A few people have mentioned that they’d like to hear more about my trip, and how they can get involved in a similar kind of trip if they wanted to.
What you're about to read
Why I went
I’ve been wanting to get more involved in projects in Sub-Saharan Africa for some time.
I spent much of my younger childhood living in Nigeria (see if you can spot me in the school photo!)
From there we traveled often to South Africa to visit my grandparents, aunt, uncle and cousins, who still live there, and spent time in Zambia in my twenties working in a safari lodge in the Luawnga Valley.
Supporting African causes
Since that time, I’ve been involved in conservation and education in that area, but I haven’t been able to have a hands-on approach.
I’ve spoken to a lot of charities about supporting the work that they do over there, but nothing ever seemed to quell my yearning to get back out there and do something meaningful.
How the trip came about
And then out of the blue, earlier this year, a client of mine messaged me about a trip she’d heard of that was heading out to Malawi to run some workshops with women and do some work in a school. She sent me some details, and within a couple of days, I had committed to go, and my flights were booked.
There were 10 of us who went.
The group had been pulled together by Kate Webb who set up a company called Orbis when she was based in Malawi to enable people to travel with adventure, & purpose. Most of us didn’t know each other, other than through the meetings we had on Zoom ahead of the trip.
We had done a lot of planning together to prepare the workshops we would deliver to the businesswomen in Blantyre.
So when we met at Heathrow on a Sunday afternoon a few weeks ago, it was the first time we’d ever connected in real life.
And it’s one of the things that I was nervous about – what if we didn’t get on, what if one of the group was really annoying. As it happened, it was an incredible group, and we all got along really well. Remarkably, there wasn’t any friction, and if there was someone who was annoying on the trip, I think it was probably me.
We were from all different backgrounds. We had an architect, an accountant, a couple of people with marketing backgrounds, 3 people who have a wellness and therapy background, an HR consultant, an exam invigilator and a quantity surveyor.
All of us were based in the UK, apart from Susan, who is based in Australia and she arrived a couple of days early and met up with us at Blantyre airport.
Arriving in Malawi
The flight over there was fabulous. I sat for the final hour looking at the incredible landscape through the plan window as we came to land in Blantyre which is Malawi’s second largest city.
There’s not much to the airport, and once we had moved through immigration, we met up with Ken who would be looking after us for our trip, and Earnest, who would be driving the mini bus.
It turned out that we would spend a lot of time in the minibus as we covered a lot of ground.
Our first journey by road was a couple of hours to the beautiful tea estates in Thyolo, home to Huntingdon House which would be our home for the next 3 nights.
It was originally a family home to the founders of the estate and was a beautiful colonial home. We were greeted there by the staff, shown our rooms, and told to meet on the lawn for afternoon tea.
We’ve literally never seen so much food. Afternoon tea was an incredible feast and we felt terrible that we left so much of it uneaten, but we asked if we could box it up and take it with us the next day to the workshops so we could share it with the ladies who we were going to meet there.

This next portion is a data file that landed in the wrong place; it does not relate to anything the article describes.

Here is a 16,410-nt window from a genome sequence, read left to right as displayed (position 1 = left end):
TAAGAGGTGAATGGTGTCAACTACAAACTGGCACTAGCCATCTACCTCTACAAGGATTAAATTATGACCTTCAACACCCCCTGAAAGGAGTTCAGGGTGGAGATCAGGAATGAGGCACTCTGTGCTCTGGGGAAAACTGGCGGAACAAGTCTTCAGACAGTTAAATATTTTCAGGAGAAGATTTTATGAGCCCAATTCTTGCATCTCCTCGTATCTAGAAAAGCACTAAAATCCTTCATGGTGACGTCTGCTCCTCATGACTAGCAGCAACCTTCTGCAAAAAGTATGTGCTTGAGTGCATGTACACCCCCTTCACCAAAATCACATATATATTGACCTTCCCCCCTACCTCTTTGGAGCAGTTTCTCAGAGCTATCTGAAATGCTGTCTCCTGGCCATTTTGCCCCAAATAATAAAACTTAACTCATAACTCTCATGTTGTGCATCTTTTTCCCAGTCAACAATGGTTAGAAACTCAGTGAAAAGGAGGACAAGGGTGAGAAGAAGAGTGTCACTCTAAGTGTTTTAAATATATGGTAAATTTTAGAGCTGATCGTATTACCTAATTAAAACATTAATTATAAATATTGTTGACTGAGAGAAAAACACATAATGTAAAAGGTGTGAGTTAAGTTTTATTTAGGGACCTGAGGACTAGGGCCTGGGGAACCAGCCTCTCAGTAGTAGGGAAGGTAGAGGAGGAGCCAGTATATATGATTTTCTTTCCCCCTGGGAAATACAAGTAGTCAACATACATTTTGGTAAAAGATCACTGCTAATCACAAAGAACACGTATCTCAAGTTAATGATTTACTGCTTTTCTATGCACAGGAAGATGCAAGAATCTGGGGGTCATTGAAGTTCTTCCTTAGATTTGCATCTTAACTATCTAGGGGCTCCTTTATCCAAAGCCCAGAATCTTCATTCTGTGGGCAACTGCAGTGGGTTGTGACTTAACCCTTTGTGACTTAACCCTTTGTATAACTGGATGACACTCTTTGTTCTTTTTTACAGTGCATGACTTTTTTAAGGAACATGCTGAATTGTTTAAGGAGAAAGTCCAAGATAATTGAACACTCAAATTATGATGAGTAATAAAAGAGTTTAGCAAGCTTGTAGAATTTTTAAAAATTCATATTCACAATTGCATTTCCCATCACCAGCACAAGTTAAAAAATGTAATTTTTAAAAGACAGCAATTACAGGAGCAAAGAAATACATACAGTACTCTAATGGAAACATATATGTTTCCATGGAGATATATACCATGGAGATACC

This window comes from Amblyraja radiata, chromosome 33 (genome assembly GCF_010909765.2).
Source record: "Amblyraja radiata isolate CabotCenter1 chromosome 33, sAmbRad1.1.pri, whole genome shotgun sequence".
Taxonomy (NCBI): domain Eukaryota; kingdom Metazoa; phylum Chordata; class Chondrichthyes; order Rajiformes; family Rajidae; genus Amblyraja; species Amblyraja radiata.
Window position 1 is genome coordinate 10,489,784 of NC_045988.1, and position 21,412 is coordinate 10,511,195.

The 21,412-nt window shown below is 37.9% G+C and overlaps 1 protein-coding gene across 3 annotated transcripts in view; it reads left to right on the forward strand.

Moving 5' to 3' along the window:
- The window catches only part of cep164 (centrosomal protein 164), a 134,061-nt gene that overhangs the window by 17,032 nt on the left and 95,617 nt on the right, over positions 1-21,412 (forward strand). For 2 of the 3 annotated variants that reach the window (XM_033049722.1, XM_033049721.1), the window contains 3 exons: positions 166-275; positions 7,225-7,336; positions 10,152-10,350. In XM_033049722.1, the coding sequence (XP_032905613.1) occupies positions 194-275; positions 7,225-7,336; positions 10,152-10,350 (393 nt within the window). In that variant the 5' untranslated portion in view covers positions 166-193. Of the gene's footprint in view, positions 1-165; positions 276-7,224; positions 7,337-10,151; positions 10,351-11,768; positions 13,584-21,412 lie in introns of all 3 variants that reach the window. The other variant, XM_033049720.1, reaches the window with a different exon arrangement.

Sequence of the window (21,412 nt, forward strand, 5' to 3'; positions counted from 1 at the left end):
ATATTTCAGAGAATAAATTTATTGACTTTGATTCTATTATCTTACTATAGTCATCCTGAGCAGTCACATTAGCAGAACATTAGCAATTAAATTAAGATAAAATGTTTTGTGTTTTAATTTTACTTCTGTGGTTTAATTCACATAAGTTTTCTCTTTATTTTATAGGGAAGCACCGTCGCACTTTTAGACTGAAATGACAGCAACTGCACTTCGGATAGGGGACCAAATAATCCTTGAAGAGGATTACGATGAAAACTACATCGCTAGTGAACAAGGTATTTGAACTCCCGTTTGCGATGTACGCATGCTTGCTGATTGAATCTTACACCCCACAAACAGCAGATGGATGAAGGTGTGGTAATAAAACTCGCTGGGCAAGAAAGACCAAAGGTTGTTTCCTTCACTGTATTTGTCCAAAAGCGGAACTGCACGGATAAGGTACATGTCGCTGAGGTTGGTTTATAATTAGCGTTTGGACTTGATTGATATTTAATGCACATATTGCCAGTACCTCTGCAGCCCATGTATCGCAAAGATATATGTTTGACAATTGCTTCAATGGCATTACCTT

Soon after tea, we piled into the back of a very comfortable pickup truck, and drove through the tea estate to have sundowners. We stopped on the way to watch the monkeys, and walked the final stretch as the truck couldn’t pull us all the way up.
It was good to stretch our legs after our long journey on the plane.
The sun goes down around 5.30pm and by the time we got back to the house in the dark, dinner was already being prepared.
We had the most incredible 3-course meal and headed to bed for an early night.
Wifi was surprisingly available in the main reception area. We had all been given our own wifi codes with a quota of data, so some of us connected with home before retiring for the night.
The next day, we travelled to Blantyre to run the workshops we had prepared.
The welcome was a true Malawian welcome. The Orbis staff greeted us off the mini bus, and the ladies who had arrived to spend the next couple of days at the workshops with us, greeted us like old friends.
Those days that we spent with the ladies were truly incredible. They are such remarkable women who are determined to facilitate change in their country by creating job opportunities.
One of the reasons that I’ve always been so keen to work with women in Africa is because of the ripple effect that they can create. For every woman who creates success in their business, it is likely to have a positive impact on up to 20 other people.
Because they are committed to empowering change not only for themselves and their immediate family, but for their entire community.
It was a theme that we saw throughout our time there – a hunger to change things for the better.
The businesses that they were running were diverse, from schools, to bean factories, to wig creation, to cleaning businesses to social enterprises and so many more between.
These women face challenges every single day, through economic disadvantage, power outages, red tape, connectivity issues and social bias, and yet they show up with determination and resilience.
It was truly humbling to be with them.
The workshops that we ran with them covered mental well-being, marketing, proposal writing and idea generation.
We had prepared the workshops in advance, but it was hard to know what was going to be the most use to them, but they hung onto every session and participated with huge enthusiasm and commitment.
We wrapped up our final day of workshops with them with an exercise to help them craft their elevator pitches, and it was so fulfilling, to see the difference in the way that they talked about their businesses, from the first day when they stood up and sheepishly introduced themselves, to the final day after the workshops where they stood up and spoke with confidence and clarity about the work that they did.